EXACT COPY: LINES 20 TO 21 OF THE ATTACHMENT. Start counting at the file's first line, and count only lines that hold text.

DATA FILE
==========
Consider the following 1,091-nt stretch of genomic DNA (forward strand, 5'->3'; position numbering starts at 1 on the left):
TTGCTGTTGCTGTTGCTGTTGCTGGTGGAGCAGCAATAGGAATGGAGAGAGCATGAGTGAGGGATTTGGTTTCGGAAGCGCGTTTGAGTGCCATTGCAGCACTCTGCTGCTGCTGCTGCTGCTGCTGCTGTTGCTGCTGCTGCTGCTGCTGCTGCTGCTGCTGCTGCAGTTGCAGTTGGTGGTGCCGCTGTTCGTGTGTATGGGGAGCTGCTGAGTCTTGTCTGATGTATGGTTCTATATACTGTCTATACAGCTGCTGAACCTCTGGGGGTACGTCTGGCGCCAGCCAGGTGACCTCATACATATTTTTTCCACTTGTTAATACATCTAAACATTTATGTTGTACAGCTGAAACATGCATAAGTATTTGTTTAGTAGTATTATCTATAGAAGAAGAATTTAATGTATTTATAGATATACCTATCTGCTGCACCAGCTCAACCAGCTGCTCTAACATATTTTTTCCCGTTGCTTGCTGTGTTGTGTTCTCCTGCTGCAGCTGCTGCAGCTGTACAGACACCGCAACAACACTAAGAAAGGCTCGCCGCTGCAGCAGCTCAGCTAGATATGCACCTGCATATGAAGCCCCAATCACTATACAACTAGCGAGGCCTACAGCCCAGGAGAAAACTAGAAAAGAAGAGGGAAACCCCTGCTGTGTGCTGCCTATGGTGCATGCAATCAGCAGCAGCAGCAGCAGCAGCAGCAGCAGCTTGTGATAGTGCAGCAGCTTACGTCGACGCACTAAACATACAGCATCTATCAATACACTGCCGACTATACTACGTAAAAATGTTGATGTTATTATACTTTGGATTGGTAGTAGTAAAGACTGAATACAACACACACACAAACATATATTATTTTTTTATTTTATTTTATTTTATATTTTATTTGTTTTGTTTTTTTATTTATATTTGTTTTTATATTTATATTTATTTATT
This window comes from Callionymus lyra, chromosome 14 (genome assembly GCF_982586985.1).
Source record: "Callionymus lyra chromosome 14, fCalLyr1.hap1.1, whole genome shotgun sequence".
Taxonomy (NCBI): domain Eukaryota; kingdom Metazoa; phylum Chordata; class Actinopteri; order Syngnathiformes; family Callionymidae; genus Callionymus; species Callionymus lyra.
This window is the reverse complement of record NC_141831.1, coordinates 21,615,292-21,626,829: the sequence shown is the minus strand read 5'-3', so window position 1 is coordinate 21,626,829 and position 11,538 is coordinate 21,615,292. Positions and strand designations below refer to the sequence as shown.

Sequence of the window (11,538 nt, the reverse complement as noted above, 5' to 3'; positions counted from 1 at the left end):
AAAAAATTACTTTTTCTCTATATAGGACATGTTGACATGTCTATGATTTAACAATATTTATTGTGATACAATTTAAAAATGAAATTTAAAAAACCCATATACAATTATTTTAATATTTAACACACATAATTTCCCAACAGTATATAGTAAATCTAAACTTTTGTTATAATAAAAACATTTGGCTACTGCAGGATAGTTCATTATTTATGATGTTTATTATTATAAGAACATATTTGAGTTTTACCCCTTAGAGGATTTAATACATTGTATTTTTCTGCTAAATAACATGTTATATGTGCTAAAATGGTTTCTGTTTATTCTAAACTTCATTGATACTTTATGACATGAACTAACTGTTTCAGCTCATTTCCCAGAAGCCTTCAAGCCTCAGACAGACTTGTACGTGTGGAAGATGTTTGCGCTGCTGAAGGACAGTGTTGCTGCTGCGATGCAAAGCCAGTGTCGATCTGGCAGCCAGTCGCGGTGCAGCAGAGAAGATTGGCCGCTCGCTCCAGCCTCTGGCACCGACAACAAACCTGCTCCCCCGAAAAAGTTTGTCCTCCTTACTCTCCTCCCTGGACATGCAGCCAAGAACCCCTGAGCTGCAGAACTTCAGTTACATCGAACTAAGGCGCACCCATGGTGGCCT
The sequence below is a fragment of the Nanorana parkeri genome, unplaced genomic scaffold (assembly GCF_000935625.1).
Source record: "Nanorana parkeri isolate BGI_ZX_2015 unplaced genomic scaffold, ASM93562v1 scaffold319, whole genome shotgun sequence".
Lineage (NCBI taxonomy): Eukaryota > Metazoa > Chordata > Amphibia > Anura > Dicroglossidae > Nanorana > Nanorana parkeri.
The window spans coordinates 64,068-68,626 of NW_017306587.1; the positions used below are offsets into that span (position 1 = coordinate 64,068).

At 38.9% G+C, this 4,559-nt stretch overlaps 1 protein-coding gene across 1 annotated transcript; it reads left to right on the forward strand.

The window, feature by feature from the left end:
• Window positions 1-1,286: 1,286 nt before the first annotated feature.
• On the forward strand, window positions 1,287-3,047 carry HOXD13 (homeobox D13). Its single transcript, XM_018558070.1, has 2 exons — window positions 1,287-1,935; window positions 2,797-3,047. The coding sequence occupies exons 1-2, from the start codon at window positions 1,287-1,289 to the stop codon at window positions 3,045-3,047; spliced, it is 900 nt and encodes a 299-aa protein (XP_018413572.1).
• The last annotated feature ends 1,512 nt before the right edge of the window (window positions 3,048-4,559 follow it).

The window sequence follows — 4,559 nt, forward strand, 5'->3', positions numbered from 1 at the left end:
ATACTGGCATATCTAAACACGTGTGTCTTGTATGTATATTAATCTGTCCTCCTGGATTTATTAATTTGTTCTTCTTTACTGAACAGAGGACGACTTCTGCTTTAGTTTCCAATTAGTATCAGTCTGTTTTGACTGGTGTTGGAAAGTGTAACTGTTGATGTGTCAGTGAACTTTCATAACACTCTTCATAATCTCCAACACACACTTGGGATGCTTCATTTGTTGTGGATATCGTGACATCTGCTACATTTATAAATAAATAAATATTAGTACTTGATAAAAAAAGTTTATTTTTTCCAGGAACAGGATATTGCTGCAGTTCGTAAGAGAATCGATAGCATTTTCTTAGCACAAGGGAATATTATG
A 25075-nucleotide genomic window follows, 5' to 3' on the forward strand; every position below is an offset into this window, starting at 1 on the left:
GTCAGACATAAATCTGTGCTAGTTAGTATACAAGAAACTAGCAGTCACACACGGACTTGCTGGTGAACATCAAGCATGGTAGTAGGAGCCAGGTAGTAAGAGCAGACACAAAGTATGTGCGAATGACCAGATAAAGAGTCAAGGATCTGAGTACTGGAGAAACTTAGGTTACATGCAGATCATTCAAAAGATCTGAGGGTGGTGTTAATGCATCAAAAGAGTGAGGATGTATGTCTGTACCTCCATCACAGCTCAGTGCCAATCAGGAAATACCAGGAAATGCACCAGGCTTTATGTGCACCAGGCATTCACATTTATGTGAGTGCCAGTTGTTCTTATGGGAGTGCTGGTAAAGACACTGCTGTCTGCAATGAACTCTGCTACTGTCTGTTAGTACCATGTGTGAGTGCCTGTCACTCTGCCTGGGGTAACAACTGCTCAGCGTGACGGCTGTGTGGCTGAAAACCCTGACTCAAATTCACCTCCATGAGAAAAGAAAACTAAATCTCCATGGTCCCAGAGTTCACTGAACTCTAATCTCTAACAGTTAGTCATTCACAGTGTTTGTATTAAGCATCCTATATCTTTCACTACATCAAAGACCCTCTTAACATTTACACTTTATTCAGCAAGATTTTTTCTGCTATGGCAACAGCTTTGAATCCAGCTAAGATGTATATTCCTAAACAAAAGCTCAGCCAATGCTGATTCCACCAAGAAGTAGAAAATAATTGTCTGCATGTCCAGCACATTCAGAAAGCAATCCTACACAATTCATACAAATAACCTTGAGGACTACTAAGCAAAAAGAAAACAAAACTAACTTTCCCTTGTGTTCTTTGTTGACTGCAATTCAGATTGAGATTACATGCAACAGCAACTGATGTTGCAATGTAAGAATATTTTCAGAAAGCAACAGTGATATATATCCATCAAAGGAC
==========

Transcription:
A 25075-nucleotide genomic window follows, 5' to 3' on the forward strand; every position below is an offset into this window, starting at 1 on the left:
GTCAGACATAAATCTGTGCTAGTTAGTATACAAGAAACTAGCAGTCACACACGGACTTGCTGGTGAACATCAAGCATGGTAGTAGGAGCCAGGTAGTAAGAGCAGACACAAAGTATGTGCGAATGACCAGATAAAGAGTCAAGGATCTGAGTACTGGAGAAACTTAGGTTACATGCAGATCATTCAAAAGATCTGAGGGTGGTGTTAATGCATCAAAAGAGTGAGGATGTATGTCTGTACCTCCATCACAGCTCAGTGCCAATCAGGAAATACCAGGAAATGCACCAGGCTTTATGTGCACCAGGCATTCACATTTATGTGAGTGCCAGTTGTTCTTATGGGAGTGCTGGTAAAGACACTGCTGTCTGCAATGAACTCTGCTACTGTCTGTTAGTACCATGTGTGAGTGCCTGTCACTCTGCCTGGGGTAACAACTGCTCAGCGTGACGGCTGTGTGGCTGAAAACCCTGACTCAAATTCACCTCCATGAGAAAAGAAAACTAAATCTCCATGGTCCCAGAGTTCACTGAACTCTAATCTCTAACAGTTAGTCATTCACAGTGTTTGTATTAAGCATCCTATATCTTTCACTACATCAAAGACCCTCTTAACATTTACACTTTATTCAGCAAGATTTTTTCTGCTATGGCAACAGCTTTGAATCCAGCTAAGATGTATATTCCTAAACAAAAGCTCAGCCAATGCTGATTCCACCAAGAAGTAGAAAATAATTGTCTGCATGTCCAGCACATTCAGAAAGCAATCCTACACAATTCATACAAATAACCTTGAGGACTACTAAGCAAAAAGAAAACAAAACTAACTTTCCCTTGTGTTCTTTGTTGACTGCAATTCAGATTGAGATTACATGCAACAGCAACTGATGTTGCAATGTAAGAATATTTTCAGAAAGCAACAGTGATATATATCCATCAAAGGAC